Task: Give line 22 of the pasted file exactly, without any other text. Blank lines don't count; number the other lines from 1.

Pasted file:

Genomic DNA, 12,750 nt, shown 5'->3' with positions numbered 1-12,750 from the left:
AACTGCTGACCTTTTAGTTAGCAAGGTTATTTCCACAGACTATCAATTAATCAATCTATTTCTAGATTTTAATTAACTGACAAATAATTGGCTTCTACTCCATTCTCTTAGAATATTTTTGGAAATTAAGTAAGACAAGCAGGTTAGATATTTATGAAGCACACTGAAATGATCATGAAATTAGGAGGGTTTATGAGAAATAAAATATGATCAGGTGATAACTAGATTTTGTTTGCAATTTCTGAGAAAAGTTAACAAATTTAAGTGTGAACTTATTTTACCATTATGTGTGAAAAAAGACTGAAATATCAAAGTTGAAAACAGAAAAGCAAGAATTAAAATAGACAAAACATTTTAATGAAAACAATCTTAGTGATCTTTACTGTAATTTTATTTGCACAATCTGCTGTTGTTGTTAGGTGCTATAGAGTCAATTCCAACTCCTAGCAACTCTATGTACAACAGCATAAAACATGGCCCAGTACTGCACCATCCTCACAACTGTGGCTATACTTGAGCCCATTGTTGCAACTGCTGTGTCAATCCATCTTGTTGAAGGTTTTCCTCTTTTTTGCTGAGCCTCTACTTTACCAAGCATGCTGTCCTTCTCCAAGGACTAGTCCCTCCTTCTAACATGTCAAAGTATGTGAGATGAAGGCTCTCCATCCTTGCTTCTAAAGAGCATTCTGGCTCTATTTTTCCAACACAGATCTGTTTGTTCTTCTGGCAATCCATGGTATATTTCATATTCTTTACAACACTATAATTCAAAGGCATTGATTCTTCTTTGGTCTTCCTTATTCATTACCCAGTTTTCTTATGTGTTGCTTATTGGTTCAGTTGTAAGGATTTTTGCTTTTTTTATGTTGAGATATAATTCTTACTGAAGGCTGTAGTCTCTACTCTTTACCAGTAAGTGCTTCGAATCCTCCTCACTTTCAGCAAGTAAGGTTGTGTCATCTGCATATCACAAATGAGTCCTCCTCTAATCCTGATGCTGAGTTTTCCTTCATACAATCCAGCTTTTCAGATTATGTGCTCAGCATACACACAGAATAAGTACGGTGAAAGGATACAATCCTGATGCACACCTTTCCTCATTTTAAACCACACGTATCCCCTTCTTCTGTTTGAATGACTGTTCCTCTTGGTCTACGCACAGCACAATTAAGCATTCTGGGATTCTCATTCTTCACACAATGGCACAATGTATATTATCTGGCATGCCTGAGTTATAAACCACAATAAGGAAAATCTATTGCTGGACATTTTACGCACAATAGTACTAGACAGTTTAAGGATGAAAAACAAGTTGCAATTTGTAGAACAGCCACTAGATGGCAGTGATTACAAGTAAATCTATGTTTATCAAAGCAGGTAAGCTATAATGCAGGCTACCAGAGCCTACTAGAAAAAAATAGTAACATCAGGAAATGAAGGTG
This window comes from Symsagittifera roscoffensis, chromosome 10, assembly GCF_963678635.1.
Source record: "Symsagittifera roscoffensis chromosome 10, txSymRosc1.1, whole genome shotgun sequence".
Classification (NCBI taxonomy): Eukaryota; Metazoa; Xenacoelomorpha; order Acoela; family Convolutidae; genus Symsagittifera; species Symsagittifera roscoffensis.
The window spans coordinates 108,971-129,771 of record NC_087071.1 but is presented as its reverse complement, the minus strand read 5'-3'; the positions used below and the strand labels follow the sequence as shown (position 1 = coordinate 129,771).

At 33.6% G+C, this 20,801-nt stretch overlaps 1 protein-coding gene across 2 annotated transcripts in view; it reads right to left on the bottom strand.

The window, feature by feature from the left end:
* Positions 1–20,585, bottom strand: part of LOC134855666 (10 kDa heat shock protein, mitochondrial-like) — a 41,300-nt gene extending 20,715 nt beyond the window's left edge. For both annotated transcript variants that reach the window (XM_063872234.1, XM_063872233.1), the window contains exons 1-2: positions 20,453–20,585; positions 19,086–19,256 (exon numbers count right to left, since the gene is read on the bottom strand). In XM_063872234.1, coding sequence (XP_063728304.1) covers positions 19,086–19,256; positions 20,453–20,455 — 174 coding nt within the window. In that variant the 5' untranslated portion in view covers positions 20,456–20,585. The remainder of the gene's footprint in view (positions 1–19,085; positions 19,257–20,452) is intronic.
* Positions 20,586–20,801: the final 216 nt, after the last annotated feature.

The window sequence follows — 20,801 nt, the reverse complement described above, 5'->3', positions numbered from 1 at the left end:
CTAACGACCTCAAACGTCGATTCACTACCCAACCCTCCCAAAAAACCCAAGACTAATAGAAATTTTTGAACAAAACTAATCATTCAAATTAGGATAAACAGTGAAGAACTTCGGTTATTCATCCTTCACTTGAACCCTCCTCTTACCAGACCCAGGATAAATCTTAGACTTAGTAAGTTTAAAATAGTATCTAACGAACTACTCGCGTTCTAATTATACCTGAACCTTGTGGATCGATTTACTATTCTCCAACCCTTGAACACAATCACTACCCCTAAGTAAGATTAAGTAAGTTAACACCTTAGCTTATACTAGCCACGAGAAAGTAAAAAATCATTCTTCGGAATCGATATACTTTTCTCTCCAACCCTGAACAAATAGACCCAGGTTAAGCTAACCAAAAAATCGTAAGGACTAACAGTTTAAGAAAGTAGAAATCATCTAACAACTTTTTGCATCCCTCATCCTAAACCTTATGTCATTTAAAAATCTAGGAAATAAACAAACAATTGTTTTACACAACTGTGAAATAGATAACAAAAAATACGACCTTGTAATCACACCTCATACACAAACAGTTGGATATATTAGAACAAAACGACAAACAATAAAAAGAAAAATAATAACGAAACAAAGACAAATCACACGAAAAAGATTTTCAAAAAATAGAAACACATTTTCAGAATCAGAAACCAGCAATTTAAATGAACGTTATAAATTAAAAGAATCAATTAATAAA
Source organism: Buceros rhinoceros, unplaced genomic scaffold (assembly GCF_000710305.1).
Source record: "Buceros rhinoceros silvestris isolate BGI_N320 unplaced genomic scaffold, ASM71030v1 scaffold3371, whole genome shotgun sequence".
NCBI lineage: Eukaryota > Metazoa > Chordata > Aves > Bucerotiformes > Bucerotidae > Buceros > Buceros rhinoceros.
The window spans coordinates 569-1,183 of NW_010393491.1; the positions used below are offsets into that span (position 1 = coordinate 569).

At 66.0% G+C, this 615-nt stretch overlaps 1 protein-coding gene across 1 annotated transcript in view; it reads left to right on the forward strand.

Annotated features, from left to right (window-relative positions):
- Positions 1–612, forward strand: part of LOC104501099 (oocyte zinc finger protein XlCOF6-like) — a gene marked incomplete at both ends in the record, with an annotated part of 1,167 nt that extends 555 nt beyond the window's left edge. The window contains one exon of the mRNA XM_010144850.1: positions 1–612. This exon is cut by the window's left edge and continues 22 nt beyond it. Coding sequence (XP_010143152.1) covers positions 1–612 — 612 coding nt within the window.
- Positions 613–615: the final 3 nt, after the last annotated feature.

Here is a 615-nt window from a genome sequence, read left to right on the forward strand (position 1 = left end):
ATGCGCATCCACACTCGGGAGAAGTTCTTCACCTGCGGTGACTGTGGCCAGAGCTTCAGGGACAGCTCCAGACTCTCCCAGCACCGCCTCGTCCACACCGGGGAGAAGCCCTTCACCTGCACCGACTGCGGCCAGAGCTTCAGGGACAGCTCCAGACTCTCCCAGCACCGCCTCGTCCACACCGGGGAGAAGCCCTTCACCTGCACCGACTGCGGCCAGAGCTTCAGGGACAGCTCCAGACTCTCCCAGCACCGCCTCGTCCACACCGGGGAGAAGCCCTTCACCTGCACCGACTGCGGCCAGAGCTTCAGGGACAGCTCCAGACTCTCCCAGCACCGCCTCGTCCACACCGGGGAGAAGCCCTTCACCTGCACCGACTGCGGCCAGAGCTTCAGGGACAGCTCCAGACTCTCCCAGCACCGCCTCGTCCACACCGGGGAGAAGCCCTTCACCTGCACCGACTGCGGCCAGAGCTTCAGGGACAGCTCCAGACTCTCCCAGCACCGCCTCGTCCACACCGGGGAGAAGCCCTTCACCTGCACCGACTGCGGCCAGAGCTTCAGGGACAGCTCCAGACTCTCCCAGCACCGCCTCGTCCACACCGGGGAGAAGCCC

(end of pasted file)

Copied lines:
ATGCGCATCCACACTCGGGAGAAGTTCTTCACCTGCGGTGACTGTGGCCAGAGCTTCAGGGACAGCTCCAGACTCTCCCAGCACCGCCTCGTCCACACCGGGGAGAAGCCCTTCACCTGCACCGACTGCGGCCAGAGCTTCAGGGACAGCTCCAGACTCTCCCAGCACCGCCTCGTCCACACCGGGGAGAAGCCCTTCACCTGCACCGACTGCGGCCAGAGCTTCAGGGACAGCTCCAGACTCTCCCAGCACCGCCTCGTCCACACCGGGGAGAAGCCCTTCACCTGCACCGACTGCGGCCAGAGCTTCAGGGACAGCTCCAGACTCTCCCAGCACCGCCTCGTCCACACCGGGGAGAAGCCCTTCACCTGCACCGACTGCGGCCAGAGCTTCAGGGACAGCTCCAGACTCTCCCAGCACCGCCTCGTCCACACCGGGGAGAAGCCCTTCACCTGCACCGACTGCGGCCAGAGCTTCAGGGACAGCTCCAGACTCTCCCAGCACCGCCTCGTCCACACCGGGGAGAAGCCCTTCACCTGCACCGACTGCGGCCAGAGCTTCAGGGACAGCTCCAGACTCTCCCAGCACCGCCTCGTCCACACCGGGGAGAAGCCC